7. SARAH BREEDLOVE // FIRST FEMALE SELF-MADE MILLIONAIRE

Breedlove driving a car. Public domain via Wikimedia Commons

Inheritances are nice but can prove to be little indication of one’s entrepreneurial spirit. When Sarah Breedlove made her fortune, she knew it had come solely as the result of her work ethic. Born to former slaves in 1867, Breedlove was widowed at age 20 and spent years scraping to get by. At the turn of the century, she began advertising a hair-growth tonic she claimed had regrown her own lost locks, and around the same time she met Charles J. Walker, who would become her third husband. The business was so fertile that her salespeople sometimes made up to $15 a day in an era when white blue-collar workers could expect $11 a week. Breedlove—who became best known by her company name, Madam C.J. Walker—died in 1919, regarded as America's first self-made female millionaire.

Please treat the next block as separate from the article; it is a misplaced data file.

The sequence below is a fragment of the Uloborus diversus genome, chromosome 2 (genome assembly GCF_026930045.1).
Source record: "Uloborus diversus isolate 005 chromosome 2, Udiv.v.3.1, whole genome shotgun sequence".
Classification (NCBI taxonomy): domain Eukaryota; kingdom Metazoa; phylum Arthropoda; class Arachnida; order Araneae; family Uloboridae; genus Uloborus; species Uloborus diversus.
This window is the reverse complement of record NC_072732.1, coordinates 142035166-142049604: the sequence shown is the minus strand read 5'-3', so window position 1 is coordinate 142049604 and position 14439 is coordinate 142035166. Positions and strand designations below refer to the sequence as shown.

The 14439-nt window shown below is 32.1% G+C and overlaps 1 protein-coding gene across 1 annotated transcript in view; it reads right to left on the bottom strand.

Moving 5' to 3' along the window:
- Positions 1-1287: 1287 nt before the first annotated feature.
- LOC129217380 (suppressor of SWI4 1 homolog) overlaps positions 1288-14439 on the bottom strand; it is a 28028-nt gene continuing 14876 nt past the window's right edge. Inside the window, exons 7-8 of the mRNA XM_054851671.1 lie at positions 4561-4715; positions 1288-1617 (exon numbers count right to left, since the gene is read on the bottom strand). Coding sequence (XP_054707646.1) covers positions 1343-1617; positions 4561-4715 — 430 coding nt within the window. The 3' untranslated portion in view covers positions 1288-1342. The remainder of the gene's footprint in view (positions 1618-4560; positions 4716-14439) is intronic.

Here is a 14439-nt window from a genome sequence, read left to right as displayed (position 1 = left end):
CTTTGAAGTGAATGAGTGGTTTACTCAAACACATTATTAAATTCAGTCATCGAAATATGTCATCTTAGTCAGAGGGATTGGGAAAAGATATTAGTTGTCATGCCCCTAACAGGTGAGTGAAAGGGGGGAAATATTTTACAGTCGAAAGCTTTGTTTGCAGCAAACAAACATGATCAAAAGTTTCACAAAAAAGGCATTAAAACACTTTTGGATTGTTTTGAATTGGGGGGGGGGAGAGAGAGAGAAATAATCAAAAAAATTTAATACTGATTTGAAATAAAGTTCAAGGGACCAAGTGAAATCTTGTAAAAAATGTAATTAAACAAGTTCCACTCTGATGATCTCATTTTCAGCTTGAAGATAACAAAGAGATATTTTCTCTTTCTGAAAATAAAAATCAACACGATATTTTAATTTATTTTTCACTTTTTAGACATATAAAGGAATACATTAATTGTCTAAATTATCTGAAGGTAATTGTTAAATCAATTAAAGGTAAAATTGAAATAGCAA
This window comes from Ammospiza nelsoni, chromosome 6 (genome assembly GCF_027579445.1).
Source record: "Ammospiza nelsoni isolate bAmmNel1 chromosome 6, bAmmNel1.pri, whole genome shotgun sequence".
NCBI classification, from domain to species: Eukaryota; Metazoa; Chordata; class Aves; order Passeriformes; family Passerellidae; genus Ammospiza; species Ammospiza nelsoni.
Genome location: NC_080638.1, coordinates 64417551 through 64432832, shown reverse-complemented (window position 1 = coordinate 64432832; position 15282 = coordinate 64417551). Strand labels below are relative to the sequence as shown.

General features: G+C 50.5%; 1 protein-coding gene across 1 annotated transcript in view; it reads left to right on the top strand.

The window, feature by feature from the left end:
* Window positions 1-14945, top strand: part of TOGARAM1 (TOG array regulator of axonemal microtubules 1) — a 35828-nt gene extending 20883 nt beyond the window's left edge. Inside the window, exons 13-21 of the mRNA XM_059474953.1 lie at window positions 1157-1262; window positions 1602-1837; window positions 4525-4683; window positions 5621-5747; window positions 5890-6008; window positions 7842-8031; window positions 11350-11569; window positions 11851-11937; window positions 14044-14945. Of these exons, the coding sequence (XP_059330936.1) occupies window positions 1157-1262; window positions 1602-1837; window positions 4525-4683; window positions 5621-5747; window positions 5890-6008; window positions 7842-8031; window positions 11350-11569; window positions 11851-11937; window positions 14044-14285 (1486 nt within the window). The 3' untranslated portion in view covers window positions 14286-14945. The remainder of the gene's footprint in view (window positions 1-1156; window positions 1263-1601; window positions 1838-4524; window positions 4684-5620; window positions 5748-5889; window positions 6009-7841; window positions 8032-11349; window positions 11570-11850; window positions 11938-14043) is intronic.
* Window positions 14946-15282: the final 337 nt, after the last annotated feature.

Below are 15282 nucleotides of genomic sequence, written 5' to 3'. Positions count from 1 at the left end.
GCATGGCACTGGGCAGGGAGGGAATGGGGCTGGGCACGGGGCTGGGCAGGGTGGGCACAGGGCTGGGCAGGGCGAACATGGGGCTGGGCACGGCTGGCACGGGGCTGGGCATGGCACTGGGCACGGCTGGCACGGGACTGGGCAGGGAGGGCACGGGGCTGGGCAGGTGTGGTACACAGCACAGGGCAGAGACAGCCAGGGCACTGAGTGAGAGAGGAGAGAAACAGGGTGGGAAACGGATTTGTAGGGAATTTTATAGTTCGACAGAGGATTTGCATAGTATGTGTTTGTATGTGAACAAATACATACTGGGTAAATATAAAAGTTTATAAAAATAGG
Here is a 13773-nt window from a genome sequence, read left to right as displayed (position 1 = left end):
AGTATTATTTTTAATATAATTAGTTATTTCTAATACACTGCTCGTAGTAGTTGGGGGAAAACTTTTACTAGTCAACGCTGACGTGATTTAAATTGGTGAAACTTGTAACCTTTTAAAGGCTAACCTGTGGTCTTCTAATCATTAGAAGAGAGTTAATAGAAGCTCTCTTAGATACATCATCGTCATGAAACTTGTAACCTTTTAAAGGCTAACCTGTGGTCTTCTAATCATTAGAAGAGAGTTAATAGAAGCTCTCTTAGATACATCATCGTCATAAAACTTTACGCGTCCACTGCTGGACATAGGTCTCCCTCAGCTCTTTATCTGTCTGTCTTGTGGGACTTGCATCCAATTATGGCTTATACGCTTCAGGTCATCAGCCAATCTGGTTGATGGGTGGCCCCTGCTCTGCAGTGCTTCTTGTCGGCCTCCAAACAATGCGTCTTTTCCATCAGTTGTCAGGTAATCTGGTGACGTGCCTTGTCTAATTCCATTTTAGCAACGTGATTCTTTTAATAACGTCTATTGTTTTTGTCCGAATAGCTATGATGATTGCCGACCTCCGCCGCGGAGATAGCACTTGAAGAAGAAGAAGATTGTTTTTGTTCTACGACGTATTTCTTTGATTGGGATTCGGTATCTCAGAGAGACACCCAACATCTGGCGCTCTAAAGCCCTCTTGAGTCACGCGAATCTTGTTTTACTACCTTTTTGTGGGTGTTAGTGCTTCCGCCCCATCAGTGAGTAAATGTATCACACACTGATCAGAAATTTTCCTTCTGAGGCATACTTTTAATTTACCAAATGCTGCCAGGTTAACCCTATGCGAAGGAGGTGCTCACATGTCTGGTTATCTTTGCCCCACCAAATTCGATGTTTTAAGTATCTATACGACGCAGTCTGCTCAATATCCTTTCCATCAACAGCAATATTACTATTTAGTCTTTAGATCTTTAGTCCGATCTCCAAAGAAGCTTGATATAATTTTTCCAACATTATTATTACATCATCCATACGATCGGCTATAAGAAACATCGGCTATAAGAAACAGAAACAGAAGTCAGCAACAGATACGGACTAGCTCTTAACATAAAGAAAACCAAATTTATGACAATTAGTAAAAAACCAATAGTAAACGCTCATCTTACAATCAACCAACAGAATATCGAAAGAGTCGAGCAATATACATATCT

8. ALASKA P. DAVIDSON // FIRST FEMALE FBI SPECIAL AGENT

Before chauvinistic J. Edgar Hoover took hold of the proto-FBI in 1924, the bureau appointed "refined" Alaska Davidson to the title of special agent. Davidson’s primary focus was on what might now be considered human trafficking: transporting women across state lines for lurid purposes. Davidson was 54 when she started, defying ageism as well as gender inequality.

9. NELLIE TAYLOE ROSS // FIRST WOMAN ELECTED GOVERNOR

From 1925 to 1927, Nellie Tayloe Ross was the sitting governor of Wyoming. While her status as the first female to hold that office is laudable, it came at a steep price: Ross was appointed to run for the seat after her husband, Governor William Bradford Ross, died before his re-election. It was believed Wyoming would be hospitable to a female governor, and history bore that out: Wyoming was the first state to grant women the right to vote, in 1869. Ross was later director of the U.S. Mint from 1933 to 1953.

10. SUSAN B. ANTHONY // FIRST WOMAN ON AN AMERICAN COIN

A devoted proponent of women’s rights, Susan B. Anthony fought for decades so women could own property and enjoy other basic rights men took for granted. To celebrate her achievements, in 1979 the U.S. Treasury put Anthony’s likeness on one dollar coins, marking the first time an actual woman had been featured on non-commemorative U.S. currency. Previously, only Lady Liberty had been bestowed the honor.